The consequences of SAP ERP system implementation at Hershey Foods were so bad that during Halloween, big customers like Wal-Mart and Kmart were loading up candy from Hershey’s competitors. Mid-September 1999 order processing problems resulted in a 19% drop in Hershey’s third quarter earnings. Computerworld described Hershey’s ERP implementation as catastrophic failure. One of the main reasons for this debacle was that users of the new SAP ERP system at Hershey Foods didn’t get enough time to learn the new system and didn’t understand how the integrated processes of an ERP system impacted their daily roles and responsibilities. The original plan was to implement the system in four years which was compressed to two and half years by the Hershey’s management. To make things worse SAP ERP implementation went live in July 1999 just before the business peak season for Hershey starts. Hershey employees needed to correctly follow the business logic built in the SAP software. They needed to understand how various models worked and interacted with each other. Hershey was not only implementing SAP ERP system but also a CRM system from Siebel Systems and a logistic system from Manugistics. All this went live at the same time just before the peak business season started. Since the user training was inadequate, Hershey’s employees suffered from information overload.
The company could have very well avoided this trouble if only they thought of going live with ERP system during those occasions when the business process in the whole market experiences a slow period and at the same time providing ample time for user training.
With a strong investment in advertising, suppliers easily “steal” the attention of businesses at the first time. The surely commitment, porfolio full of strengths and superiority makes you dazzled and difficult to choose. So which is the company that provides the right ERP solution for your business.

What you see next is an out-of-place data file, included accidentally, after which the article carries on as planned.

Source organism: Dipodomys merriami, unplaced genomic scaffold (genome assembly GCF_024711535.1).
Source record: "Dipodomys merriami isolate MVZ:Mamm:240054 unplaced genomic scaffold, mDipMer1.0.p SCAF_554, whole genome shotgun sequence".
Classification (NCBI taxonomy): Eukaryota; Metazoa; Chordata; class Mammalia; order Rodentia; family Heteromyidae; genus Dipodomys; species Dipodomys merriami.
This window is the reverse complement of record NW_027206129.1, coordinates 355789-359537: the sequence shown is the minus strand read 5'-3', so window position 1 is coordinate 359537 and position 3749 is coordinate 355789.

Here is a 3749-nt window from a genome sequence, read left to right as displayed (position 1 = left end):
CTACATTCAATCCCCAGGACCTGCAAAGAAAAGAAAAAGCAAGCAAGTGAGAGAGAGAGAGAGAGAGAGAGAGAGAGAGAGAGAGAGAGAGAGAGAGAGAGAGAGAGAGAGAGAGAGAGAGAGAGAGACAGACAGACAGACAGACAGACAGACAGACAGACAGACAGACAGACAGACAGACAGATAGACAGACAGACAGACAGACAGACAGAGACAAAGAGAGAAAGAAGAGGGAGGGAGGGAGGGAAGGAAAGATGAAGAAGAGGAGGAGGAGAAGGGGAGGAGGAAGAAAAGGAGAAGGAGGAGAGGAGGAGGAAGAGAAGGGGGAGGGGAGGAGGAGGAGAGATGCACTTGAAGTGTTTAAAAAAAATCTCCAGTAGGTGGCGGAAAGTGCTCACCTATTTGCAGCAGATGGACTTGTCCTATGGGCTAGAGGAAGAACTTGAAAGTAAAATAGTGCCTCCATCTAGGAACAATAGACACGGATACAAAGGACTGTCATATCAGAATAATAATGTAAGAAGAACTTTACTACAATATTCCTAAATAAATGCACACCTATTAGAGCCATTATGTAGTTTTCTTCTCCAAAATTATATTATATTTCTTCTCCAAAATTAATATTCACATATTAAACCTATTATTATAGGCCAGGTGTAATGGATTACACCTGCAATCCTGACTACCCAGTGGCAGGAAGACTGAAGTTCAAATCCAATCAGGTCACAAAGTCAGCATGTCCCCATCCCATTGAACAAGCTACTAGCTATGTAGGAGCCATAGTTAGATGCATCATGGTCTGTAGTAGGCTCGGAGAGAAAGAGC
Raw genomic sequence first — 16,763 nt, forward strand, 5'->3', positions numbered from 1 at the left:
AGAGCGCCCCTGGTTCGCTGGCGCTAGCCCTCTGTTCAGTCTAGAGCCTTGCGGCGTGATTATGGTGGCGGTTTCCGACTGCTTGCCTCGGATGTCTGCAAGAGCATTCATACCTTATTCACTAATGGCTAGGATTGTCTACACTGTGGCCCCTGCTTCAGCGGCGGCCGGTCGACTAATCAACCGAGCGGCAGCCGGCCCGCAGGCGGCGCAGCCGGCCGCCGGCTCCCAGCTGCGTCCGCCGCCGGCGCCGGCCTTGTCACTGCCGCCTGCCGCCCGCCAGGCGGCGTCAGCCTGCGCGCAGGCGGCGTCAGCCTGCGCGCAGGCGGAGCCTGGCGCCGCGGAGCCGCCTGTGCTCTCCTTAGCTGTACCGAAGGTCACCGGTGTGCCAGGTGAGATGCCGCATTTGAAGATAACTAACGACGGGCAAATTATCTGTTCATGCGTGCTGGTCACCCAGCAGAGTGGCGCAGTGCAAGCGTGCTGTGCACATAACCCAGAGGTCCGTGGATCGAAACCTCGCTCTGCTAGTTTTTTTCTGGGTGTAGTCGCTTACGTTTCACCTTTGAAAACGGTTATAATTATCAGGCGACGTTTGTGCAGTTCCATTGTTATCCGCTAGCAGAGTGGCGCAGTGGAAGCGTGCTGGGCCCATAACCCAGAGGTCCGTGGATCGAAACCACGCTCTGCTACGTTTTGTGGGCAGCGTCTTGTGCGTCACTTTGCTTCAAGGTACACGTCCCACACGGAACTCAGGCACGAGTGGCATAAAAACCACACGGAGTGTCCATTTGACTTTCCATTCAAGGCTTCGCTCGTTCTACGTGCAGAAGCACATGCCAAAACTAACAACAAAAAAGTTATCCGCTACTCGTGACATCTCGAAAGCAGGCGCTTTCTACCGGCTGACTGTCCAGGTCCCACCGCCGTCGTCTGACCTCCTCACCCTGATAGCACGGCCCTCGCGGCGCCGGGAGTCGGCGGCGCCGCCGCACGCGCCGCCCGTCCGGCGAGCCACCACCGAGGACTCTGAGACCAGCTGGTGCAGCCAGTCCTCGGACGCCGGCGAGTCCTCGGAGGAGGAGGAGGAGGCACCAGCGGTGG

The first thing you need to do is draft an ERP plan for your business, or at least a complete description of the business and techniques you expect to have in the system. Then list out the vendors available in the market and list the industry which are their strength. Next step, highlight your industry-understanding vendors and learn about some of their successful implementation projects. Finally compare and score each suppliers to make final choices.
We can’t emphasize enough that implementing an ERP system, like all big changes, will be disruptive, and that they’ll be a few growing pains along the way. Not preparing your staff for the change, and not giving your staff enough training on the new system are some of the most common reasons that ERP projects fail — and they can also result in employees resenting the new system because they don’t understand the point of the system, or how to use it. To improve your chances of ERP success, make sure employees have a chance to become comfortable with the new system before it goes live. Communicating with your staff, and providing adequate training, will remarkably improve your implementation process.
[Properly] structuring the internal implementation team and giving it the [necessary] time and resources it needs to carry out the implementation and associated business transformation is one of the most critical steps of an ERP project. “A successful team requires the right people, with executive buy-in and decision-making power to get the job done. This often means re-assigning the day-to-day responsibilities [of team members],” but doing so can be the difference between a successful rollout and failure.
A successful team requires the right people, with executive buy-in and decision-making power to get the job done
Strict in principle of changing processes and misleading their processes to create competitive advantage has led to the strong custom needs in most ERP implementation projects. Customization can create extremely complex systems and expand the scope of your project. This does not mean that businesses should not participate in customizing the system. However, a management software system can hardly cover 100% of a company’s actual needs.
Implementing an ERP system takes time, but the work hardly stops once the system is successfully in place. Businesses should implement a maintenance strategy to ensure workers are aligned on what needs to be done to maintain and improve the ERP system on a regular basis so it doesn’t become outdated or obsolete.
Outdated ERP systems can put companies at risk for security issues and holes in their business processes, GA Advisor’s IT Expert said. Having a set plan and assigning who in the company is responsible for the project and maintenance at a given time will ensure the ERP system is always running smoothly and is up-to-date with the latest applications.”